Sorry for the rant-
back to the main point. What would be the best LED combo to maximize plant growth, health, coloration, as well as make them look good to the viewer?
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post #12 of 45 (permalink) Old 11-22-2016, 07:55 AM
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Sorry for the rant-
back to the main point. What would be the best LED combo to maximize plant growth, health, coloration, as well as make them look good to the viewer?
"make them look good to the viewer" here is the tough one since opinions are involved.
Always adapted to my LED builds. Some a little too pink, a little to green etc...

I have given up on UV emitters(under390nm), 3 brands and they never seem to last over 6 months.
Red for me why bother, after including full spectrum not really needed.
All WW around 2700K or 3000K have been short lived also.
Daylights of 5K or higher seem to achieve decent longevity.

What do you use for drivers?
Stuck on Meanwell LDD's now and group common forward voltages only (sort of leaves reds out).
Tried the separate driver per color thing and it becomes too much effort.

One PWM signal can run many LDD's.
Do you have a PWM controller in mind?

Swimming is not that difficult.
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post #13 of 45 (permalink) Old 11-22-2016, 01:49 PM
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I can only go off what I can find..
Osram doesn't even carry a deep red (660) or a deeper red (700nm)
http://www.mouser.com/OSRAM-Opto-Sem...c209?P=1z0j7dc


CREE just started carrying "photo red".. i.e deep red..well a few years ago. still no cyan..
New Cree XP-E colors: Photo Red & Far Red - LEDSupply Blog

Part of the point is.. AFAICT no one manuf. makes ALL colors in all affordable packages..

Luxeon really has a complete lineup except affordable violets..

That said.. what "looks good" and what optimizes plant growth/watt are 2 somewhat opposing goals.

And the separate color emitter lights, though great for some things (flexibility in look i.e able to dim ind. colors for "effect". Better at covering large areas in close confinements i.e few inches off the top of anything) it is becoming less necessary.
As COB manuf. tackle the well known inherent drawbacks of white LED's and shifted to high CRI (which will roughly translate to more "full spectrum).

I see more of a future in building around a COB w/ some added accent chips than on overall single emitters.
Case in point would be to add, say violets to a COB center based on chip such as shown below:
These "luxury" COBS sell for about $2/watt, are not "the most" efficient chips (current small emitters and some less tailored COBS are exceeding 100-160 Lumens/watt)
Efficiency comes into play because part of the story is not just spectrum but gross amounts of photons..If one can get more photons out of a lesser 'balanced" light, in general it will be the one best for growth.


At least where look and function need to be considered.

This is just an opinion...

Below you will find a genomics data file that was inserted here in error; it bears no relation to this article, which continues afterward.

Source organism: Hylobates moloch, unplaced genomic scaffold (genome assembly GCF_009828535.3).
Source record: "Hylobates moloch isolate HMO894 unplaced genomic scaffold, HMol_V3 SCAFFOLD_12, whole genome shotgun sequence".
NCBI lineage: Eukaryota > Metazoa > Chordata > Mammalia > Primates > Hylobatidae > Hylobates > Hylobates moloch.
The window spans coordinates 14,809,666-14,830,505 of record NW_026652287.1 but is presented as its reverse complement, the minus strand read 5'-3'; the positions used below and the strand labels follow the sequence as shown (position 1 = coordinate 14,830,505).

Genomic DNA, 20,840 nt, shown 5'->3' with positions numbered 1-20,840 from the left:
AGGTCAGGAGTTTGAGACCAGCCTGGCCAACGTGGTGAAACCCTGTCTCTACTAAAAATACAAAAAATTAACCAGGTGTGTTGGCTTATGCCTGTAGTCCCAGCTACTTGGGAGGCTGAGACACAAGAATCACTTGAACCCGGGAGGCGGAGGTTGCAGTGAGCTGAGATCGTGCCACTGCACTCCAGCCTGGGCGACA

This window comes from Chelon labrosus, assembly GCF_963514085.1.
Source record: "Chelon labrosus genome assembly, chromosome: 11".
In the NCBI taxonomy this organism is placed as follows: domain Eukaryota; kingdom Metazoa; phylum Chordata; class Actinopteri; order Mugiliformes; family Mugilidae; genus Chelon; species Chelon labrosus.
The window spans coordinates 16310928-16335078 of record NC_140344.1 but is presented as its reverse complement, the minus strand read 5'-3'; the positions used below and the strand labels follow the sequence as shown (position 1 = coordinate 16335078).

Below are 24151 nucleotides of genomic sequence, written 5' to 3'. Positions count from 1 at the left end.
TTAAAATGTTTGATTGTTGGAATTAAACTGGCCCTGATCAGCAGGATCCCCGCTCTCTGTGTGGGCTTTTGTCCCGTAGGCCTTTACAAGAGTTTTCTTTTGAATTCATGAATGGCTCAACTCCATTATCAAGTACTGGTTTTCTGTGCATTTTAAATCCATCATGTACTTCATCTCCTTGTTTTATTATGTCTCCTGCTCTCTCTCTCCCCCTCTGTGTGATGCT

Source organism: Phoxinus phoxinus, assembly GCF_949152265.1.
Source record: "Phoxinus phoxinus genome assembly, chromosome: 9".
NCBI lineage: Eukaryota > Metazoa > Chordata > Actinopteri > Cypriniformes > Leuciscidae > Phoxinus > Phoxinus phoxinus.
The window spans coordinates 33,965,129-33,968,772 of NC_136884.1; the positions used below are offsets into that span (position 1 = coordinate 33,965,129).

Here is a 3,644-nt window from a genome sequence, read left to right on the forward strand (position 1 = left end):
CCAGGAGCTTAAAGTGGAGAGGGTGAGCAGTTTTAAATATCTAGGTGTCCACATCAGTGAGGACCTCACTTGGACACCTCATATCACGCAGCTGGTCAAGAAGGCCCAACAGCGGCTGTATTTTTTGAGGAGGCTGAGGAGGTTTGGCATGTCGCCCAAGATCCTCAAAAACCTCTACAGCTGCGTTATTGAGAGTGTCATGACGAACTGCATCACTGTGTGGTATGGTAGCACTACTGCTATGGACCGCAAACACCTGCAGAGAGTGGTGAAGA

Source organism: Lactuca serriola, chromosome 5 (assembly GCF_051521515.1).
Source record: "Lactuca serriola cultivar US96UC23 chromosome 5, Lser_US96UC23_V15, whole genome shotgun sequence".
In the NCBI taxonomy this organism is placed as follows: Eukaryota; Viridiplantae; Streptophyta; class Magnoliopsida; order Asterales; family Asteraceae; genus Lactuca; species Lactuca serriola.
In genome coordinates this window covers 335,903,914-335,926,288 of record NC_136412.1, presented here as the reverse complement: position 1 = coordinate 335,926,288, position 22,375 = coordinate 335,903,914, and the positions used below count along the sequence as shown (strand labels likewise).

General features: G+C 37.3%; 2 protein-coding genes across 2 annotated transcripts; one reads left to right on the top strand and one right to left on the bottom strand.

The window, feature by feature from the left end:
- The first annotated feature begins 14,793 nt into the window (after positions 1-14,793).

As to your orig. question, you pretty much know the correct thing re: ind. emitters.
As to a commercial product.. using "simple" 3W emitters isn't enough market separation (different than what the Chinese will bang out at 1/10 your cost..) for anything.

In my own dream of a both efficient and balanced light it would involve something like a large array of small violet based emitters in a 3:1(Yuji) ratio of high k and low k values on ind. channels.
at least for terrariums/aquarium type uses where lensing gets to be a problem..
5600K lensed COB of SORRA or Luminous Devices for "spots".

Again, not being negative, just trying to bring info and opinion..

Oh one more point of information. Some manuf are now making "dual" COB's w/ both warm and cool white on separate channels, allowing tailoring of output to ind. preferences..
They, unfortunately, are not the higher CRI (balanced) chips so still have some of the shortcomings of normal white LED's
Can't remember the name/company that manuf. them at this point.
Funny found one..
OSRAM:
http://www.mouser.com/ProductDetail/...RiLtSzVQ%3d%3d

Alibaba has some manuf w/ "dual output" COBS if I remember correctly.

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Last edited by jeffkrol; 11-22-2016 at 02:10 PM. Reason: edit
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post #14 of 45 (permalink) Old 11-22-2016, 02:24 PM
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Wonder what will be the verdict when and if a light fixture is developed that encompasses all of color's, of the spectrum and variant's that some deem necessary for optimal growth, and they're planted effort's are dwarfed by those using plain old full spectrum T5's,or T8's as evidenced by photo's.?
At least with old technology,one can mix and match bulb's at will and achieve their goal's.
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post #15 of 45 (permalink) Old 11-22-2016, 03:03 PM
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Not going to happen unless tube research is resurrected from the dead.
Only thing plants care about are photons. Photo density/output is exceeding tubes on a w/w basis. Led directionality, though both a curse and blessing, is in LEDs favor.
Only possible advantage of tubes over led is the mercury emission line in the UV range.